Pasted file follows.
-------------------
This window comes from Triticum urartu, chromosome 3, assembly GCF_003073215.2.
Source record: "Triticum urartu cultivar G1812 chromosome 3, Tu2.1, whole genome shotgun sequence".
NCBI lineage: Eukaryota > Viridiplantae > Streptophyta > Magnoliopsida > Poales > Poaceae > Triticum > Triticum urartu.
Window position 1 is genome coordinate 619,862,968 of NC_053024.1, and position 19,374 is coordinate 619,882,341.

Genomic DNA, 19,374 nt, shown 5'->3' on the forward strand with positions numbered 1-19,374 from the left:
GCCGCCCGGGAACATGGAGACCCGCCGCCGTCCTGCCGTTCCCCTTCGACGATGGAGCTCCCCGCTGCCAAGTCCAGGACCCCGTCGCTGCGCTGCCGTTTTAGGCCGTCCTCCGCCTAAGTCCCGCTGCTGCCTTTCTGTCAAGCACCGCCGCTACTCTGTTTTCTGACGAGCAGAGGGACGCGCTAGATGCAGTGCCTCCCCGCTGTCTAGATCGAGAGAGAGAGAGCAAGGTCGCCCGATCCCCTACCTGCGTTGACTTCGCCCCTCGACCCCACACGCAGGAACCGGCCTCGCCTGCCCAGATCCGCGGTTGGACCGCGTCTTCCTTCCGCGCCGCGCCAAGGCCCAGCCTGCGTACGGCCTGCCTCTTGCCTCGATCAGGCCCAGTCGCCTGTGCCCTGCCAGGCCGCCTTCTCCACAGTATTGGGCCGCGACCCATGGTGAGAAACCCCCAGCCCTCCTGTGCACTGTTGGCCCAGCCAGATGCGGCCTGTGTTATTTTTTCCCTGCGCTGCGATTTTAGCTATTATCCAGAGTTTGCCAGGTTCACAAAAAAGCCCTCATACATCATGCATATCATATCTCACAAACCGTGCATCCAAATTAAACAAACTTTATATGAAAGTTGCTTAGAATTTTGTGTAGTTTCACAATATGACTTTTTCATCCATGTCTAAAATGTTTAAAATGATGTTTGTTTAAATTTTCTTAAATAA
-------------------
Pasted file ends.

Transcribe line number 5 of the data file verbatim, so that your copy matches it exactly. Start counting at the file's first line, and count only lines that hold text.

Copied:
Genomic DNA, 19,374 nt, shown 5'->3' on the forward strand with positions numbered 1-19,374 from the left: